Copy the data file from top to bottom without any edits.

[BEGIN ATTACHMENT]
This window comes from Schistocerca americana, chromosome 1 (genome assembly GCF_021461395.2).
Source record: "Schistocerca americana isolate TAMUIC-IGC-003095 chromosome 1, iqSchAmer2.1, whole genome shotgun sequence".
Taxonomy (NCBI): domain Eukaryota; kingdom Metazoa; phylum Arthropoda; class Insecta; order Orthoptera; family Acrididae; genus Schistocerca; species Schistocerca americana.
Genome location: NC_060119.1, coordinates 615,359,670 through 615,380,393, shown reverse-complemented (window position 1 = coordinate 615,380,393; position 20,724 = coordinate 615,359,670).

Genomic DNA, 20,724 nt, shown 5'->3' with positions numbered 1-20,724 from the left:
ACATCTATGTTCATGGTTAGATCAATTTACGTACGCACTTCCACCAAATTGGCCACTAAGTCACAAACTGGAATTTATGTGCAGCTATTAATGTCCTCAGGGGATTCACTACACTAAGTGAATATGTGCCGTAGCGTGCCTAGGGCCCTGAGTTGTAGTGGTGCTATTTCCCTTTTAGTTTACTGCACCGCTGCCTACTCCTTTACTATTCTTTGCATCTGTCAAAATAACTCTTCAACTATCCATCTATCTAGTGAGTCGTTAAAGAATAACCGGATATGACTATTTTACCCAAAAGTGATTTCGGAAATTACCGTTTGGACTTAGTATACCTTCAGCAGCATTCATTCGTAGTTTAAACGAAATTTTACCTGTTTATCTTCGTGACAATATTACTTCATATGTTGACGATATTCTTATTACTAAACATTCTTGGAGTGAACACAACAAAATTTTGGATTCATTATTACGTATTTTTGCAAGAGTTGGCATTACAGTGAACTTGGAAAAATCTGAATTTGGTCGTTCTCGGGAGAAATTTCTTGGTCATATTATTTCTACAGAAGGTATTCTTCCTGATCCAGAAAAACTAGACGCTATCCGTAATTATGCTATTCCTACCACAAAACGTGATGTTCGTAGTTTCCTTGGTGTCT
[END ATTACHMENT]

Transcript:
This window comes from Schistocerca americana, chromosome 1 (genome assembly GCF_021461395.2).
Source record: "Schistocerca americana isolate TAMUIC-IGC-003095 chromosome 1, iqSchAmer2.1, whole genome shotgun sequence".
Taxonomy (NCBI): domain Eukaryota; kingdom Metazoa; phylum Arthropoda; class Insecta; order Orthoptera; family Acrididae; genus Schistocerca; species Schistocerca americana.
Genome location: NC_060119.1, coordinates 615,359,670 through 615,380,393, shown reverse-complemented (window position 1 = coordinate 615,380,393; position 20,724 = coordinate 615,359,670).

Genomic DNA, 20,724 nt, shown 5'->3' with positions numbered 1-20,724 from the left:
ACATCTATGTTCATGGTTAGATCAATTTACGTACGCACTTCCACCAAATTGGCCACTAAGTCACAAACTGGAATTTATGTGCAGCTATTAATGTCCTCAGGGGATTCACTACACTAAGTGAATATGTGCCGTAGCGTGCCTAGGGCCCTGAGTTGTAGTGGTGCTATTTCCCTTTTAGTTTACTGCACCGCTGCCTACTCCTTTACTATTCTTTGCATCTGTCAAAATAACTCTTCAACTATCCATCTATCTAGTGAGTCGTTAAAGAATAACCGGATATGACTATTTTACCCAAAAGTGATTTCGGAAATTACCGTTTGGACTTAGTATACCTTCAGCAGCATTCATTCGTAGTTTAAACGAAATTTTACCTGTTTATCTTCGTGACAATATTACTTCATATGTTGACGATATTCTTATTACTAAACATTCTTGGAGTGAACACAACAAAATTTTGGATTCATTATTACGTATTTTTGCAAGAGTTGGCATTACAGTGAACTTGGAAAAATCTGAATTTGGTCGTTCTCGGGAGAAATTTCTTGGTCATATTATTTCTACAGAAGGTATTCTTCCTGATCCAGAAAAACTAGACGCTATCCGTAATTATGCTATTCCTACCACAAAACGTGATGTTCGTAGTTTCCTTGGTGTCT